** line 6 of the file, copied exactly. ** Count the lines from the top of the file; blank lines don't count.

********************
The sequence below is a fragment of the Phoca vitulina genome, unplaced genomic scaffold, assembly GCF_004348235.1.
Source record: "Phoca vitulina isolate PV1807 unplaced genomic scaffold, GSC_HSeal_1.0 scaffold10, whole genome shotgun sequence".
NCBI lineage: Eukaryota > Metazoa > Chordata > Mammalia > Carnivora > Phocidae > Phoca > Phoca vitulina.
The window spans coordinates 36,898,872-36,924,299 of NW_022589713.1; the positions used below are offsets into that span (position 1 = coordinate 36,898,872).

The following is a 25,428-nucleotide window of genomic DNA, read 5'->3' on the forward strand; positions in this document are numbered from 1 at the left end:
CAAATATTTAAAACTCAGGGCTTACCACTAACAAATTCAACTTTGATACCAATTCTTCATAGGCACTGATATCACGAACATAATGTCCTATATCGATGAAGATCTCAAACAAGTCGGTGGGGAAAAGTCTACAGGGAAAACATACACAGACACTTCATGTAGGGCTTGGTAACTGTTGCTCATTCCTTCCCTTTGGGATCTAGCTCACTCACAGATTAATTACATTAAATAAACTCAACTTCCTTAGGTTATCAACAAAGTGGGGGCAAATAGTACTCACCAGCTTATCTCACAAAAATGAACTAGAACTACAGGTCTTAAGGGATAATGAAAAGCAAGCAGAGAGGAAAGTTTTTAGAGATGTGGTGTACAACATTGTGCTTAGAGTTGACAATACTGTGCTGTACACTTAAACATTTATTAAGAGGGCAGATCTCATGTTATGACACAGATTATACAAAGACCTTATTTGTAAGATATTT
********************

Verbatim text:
CAAATATTTAAAACTCAGGGCTTACCACTAACAAATTCAACTTTGATACCAATTCTTCATAGGCACTGATATCACGAACATAATGTCCTATATCGATGAAGATCTCAAACAAGTCGGTGGGGAAAAGTCTACAGGGAAAACATACACAGACACTTCATGTAGGGCTTGGTAACTGTTGCTCATTCCTTCCCTTTGGGATCTAGCTCACTCACAGATTAATTACATTAAATAAACTCAACTTCCTTAGGTTATCAACAAAGTGGGGGCAAATAGTACTCACCAGCTTATCTCACAAAAATGAACTAGAACTACAGGTCTTAAGGGATAATGAAAAGCAAGCAGAGAGGAAAGTTTTTAGAGATGTGGTGTACAACATTGTGCTTAGAGTTGACAATACTGTGCTGTACACTTAAACATTTATTAAGAGGGCAGATCTCATGTTATGACACAGATTATACAAAGACCTTATTTGTAAGATATTT